as I said at the time, HP Sauce would never have run a 'congrats tom McCarthy' headline had he won, and it's hard to see them liking the novel for any other reason than one branch of its satire. Nick Cohen totally misrepresented it when he claimed that the satire of the novel is 'reserved' for the 'ASHamed Jews' - it isn't, though it's at its weakest but clearest when dealing with them.

I also found an article by Jacobson in the JC from the summer where he admitted that we're meant to pathologise the characters in the manner I've done above - as he's a novelist, thus invented them, thus they're allowed to be presented in such a straightforward manner. That's genuinely his view.

just to reiterate, i don't understand how the novel even got close to the booker. EVeryitnhg about it confirmed my previously-held idea of him as a fundamentally middlebrow, lightweight novelist, with very few actual ideas.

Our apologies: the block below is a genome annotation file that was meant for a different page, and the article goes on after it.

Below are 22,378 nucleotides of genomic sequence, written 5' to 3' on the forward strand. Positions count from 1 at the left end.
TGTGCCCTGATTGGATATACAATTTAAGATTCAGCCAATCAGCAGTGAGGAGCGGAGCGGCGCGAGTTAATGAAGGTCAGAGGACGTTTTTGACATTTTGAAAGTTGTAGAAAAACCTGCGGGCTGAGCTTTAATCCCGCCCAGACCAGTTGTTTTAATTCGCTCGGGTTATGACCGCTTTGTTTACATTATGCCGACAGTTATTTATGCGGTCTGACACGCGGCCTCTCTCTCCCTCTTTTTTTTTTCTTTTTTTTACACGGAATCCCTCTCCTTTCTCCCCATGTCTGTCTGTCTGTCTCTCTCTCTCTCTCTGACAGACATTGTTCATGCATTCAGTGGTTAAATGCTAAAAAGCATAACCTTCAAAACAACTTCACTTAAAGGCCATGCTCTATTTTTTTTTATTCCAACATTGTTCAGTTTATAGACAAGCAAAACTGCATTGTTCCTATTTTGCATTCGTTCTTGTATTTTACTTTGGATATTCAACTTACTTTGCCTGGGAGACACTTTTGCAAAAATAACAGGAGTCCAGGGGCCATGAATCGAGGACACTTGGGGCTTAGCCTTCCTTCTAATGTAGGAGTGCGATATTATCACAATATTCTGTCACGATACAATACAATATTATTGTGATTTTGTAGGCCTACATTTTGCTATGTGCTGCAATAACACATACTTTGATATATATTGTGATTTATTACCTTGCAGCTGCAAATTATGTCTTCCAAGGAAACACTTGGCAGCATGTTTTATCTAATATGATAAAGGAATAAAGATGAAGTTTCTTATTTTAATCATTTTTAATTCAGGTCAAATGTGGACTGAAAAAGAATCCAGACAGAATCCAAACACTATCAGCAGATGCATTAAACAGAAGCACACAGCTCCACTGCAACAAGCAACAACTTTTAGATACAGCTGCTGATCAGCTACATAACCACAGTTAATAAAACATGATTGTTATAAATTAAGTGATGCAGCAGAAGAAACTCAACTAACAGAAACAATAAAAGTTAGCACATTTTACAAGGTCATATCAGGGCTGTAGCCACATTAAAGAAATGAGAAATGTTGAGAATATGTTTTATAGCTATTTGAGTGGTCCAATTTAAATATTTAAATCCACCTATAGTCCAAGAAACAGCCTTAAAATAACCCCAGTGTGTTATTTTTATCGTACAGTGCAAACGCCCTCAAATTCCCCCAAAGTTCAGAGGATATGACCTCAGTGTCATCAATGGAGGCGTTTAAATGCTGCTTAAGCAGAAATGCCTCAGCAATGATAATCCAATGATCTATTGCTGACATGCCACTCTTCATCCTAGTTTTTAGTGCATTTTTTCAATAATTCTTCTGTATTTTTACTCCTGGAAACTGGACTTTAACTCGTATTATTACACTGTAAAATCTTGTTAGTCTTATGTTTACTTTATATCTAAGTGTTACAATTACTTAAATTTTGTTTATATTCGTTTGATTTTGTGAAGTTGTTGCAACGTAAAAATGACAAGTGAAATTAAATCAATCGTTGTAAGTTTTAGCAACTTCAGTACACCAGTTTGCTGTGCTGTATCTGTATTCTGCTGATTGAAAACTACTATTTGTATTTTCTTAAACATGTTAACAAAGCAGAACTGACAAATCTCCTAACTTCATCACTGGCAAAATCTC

1/06/2011 04:55:00 PM  
Blogger flyingrodent said...

I'd formed the impression from reviews and an author interview that much of the book was a cack-handed and unsubtle pisstake of a vanishingly small political tendency. Cheeseboard seems to confirm this, so I'm a bit leery about glasshouses and stones here.

I've always found Jacobson to be a genial and entertaining guy, on the rare occasions I've caught him on TV or the radio, but his whole OMG this feels much like a British Kristallnacht trip a few years ago doesn't inspire confidence that he's now produced a work of perceptive and incisive political satire.

Although I was bewildered to find that as near as dammit, I share a surname with one of the main characters.